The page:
Here is a great example from the world of human resources: when someone leaves the company and you have the opportunity to retain them, do you pay them what they want in order to retain that person? The example might be that someone says they are leaving and will make $10,000 more per year. They are a great employee...do you try and convince them to stay by matching or exceeding their new employment offer? Tough questions...not easy answers.

It is not necessary to summarize the management techniques that thousands of people employ in this scenario...suffice it to say that it is a major problem and area specialty for thousands of HR professionals today...the short answer to this scenario is that "it depends."

One online footwear company has thought about this question using reverse thinking, or what leansters would call lean thinking.

In summary, here is what Zappo's has codified: after one week of employement, you are offered $1,000 to quit. You heard it right. The precise, polar opposite of what many of us think when faced with retention problems is exactly what Zappo's has made policy. Here is the full article link. Enjoy!


Kaizen - Under Your Nose - Just Stop to Smell the Flowers

Recent article from the New Yorker discusses how Toyota offers up their continuous improvement system to anyone, going so far as to teach GM and UAW employees...and how we have failed to see why it works by failing to redefine how we think about innovation.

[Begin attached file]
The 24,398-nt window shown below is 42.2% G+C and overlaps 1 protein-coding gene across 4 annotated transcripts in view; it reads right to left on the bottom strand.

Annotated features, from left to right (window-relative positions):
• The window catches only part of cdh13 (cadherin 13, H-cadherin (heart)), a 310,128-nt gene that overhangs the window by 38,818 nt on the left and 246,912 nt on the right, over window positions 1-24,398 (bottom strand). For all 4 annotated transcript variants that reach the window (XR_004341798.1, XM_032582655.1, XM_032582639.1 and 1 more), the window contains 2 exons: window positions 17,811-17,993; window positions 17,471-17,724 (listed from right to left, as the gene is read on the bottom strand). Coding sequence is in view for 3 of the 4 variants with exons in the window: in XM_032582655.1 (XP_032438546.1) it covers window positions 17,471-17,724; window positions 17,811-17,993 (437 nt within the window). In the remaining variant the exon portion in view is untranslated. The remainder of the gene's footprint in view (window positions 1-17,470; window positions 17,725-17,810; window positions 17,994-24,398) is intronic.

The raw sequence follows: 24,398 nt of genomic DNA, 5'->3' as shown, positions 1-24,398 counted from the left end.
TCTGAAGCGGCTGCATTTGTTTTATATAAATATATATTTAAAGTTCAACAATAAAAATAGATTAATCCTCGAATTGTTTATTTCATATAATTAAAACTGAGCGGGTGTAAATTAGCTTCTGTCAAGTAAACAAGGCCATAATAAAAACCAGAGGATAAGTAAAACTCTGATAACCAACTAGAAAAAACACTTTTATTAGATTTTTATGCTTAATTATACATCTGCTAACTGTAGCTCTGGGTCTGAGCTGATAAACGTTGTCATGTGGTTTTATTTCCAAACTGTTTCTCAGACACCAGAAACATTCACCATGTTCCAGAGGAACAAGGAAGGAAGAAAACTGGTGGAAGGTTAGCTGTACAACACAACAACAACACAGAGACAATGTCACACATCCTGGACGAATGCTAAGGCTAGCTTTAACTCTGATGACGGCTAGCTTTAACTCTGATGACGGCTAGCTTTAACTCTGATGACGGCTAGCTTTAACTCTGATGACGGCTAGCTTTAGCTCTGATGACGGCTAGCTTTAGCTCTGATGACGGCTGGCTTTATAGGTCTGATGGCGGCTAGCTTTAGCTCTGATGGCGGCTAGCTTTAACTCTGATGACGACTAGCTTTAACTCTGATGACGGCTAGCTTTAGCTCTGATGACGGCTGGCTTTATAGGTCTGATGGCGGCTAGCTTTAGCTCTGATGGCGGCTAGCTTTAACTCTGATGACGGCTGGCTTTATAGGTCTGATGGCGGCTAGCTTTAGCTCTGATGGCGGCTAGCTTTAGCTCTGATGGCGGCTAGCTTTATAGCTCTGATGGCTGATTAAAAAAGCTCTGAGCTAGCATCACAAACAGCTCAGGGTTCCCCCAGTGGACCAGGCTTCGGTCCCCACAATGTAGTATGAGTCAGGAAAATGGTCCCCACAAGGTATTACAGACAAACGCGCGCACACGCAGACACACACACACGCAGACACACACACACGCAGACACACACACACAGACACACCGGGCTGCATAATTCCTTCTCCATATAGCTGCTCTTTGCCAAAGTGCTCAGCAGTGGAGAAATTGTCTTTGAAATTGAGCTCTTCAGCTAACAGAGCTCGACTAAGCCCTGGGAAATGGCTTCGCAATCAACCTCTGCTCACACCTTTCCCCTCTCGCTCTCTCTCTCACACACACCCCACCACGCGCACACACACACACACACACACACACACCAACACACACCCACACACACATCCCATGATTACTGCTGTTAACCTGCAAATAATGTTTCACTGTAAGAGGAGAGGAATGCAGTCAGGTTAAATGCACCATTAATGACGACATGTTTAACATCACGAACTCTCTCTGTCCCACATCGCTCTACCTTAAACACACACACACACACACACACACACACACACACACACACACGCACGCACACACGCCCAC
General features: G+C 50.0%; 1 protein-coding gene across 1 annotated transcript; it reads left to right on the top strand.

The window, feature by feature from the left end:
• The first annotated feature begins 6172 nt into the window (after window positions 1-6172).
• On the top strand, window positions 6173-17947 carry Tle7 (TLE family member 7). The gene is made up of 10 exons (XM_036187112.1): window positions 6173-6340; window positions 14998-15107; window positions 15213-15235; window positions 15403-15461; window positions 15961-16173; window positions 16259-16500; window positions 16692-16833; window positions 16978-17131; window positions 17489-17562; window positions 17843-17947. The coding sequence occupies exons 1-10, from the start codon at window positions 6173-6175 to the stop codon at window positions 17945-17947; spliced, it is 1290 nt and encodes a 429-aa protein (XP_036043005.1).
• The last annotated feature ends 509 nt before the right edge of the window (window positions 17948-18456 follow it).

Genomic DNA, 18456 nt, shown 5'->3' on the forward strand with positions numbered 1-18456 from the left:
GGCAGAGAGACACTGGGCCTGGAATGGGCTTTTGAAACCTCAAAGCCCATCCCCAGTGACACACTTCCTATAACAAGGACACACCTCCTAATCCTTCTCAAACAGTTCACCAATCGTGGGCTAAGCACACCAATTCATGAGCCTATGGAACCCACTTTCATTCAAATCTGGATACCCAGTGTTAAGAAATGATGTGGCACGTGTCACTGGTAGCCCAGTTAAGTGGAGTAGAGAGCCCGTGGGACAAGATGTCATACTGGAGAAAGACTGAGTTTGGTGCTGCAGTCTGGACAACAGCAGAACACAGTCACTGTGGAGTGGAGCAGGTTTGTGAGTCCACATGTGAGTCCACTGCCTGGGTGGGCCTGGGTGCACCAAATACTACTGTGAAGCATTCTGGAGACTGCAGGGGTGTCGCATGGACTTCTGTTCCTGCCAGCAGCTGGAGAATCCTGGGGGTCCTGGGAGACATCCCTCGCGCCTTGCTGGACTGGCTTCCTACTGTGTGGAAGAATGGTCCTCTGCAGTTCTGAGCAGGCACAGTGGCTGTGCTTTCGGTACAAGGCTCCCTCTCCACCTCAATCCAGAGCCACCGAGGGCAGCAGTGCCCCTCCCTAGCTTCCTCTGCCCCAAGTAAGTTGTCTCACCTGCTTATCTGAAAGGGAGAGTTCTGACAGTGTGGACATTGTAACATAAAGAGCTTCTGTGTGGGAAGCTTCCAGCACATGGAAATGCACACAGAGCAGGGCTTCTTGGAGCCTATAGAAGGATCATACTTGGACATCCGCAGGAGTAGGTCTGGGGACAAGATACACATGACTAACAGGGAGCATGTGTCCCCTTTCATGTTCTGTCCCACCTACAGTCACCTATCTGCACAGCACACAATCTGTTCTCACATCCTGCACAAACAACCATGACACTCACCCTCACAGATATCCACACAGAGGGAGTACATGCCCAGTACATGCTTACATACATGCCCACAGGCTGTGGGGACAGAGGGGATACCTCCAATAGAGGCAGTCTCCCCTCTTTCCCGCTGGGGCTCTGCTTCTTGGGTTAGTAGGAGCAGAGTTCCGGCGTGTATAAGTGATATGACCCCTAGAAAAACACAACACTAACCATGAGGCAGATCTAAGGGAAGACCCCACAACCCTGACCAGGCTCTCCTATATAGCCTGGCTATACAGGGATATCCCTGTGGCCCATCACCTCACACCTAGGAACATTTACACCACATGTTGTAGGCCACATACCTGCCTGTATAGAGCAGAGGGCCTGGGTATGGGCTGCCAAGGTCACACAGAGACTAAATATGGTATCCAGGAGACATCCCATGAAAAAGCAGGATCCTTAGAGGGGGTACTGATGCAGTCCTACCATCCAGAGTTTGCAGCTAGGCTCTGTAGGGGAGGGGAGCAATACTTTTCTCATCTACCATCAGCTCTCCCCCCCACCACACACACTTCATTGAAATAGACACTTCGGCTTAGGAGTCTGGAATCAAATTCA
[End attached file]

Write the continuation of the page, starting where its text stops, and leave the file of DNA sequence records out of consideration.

Two notable quotes in this article:

"Fortune, which typically praises the company effusively, has labeled it “stodgy and bureaucratic.” But if Toyota doesn’t look like an innovative company it’s only because our definition of innovation—cool new products and technological breakthroughs, by Steve Jobs-like visionaries—is far too narrow. Toyota’s innovations, by contrast, have focused on process rather than on product, on the factory floor rather than on the showroom. That has made those innovations hard to see. But it hasn’t made them any less powerful.

Toyota’s innovative methods may seem mundane, but their sheer relentlessness defeats many companies. That’s why Toyota can afford to hide in plain sight: it knows the system is easy to understand but hard to follow."

This is one of the beautiful things about "old, traditional methods" we find in U.S. management theory. The old stuff works, if only we are relentless in our discipline when it comes to engaging people in the daily identification and elimination of waste. Training Within Industry J-programs are aimed at precisely that task and target the frontline defense in leading the charge against waste.